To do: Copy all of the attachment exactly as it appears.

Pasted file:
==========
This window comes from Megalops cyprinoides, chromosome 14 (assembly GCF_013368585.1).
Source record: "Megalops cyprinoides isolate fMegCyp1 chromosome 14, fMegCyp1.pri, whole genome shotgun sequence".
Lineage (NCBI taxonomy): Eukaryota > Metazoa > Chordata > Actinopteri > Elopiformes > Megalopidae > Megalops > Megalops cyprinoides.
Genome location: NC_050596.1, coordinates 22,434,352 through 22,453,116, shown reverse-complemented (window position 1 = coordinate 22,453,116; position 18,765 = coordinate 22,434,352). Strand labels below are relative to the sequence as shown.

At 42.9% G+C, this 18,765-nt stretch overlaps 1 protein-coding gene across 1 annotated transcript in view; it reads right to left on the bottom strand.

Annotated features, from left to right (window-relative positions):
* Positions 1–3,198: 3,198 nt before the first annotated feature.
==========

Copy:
This window comes from Megalops cyprinoides, chromosome 14 (assembly GCF_013368585.1).
Source record: "Megalops cyprinoides isolate fMegCyp1 chromosome 14, fMegCyp1.pri, whole genome shotgun sequence".
Lineage (NCBI taxonomy): Eukaryota > Metazoa > Chordata > Actinopteri > Elopiformes > Megalopidae > Megalops > Megalops cyprinoides.
Genome location: NC_050596.1, coordinates 22,434,352 through 22,453,116, shown reverse-complemented (window position 1 = coordinate 22,453,116; position 18,765 = coordinate 22,434,352). Strand labels below are relative to the sequence as shown.

At 42.9% G+C, this 18,765-nt stretch overlaps 1 protein-coding gene across 1 annotated transcript in view; it reads right to left on the bottom strand.

Annotated features, from left to right (window-relative positions):
* Positions 1–3,198: 3,198 nt before the first annotated feature.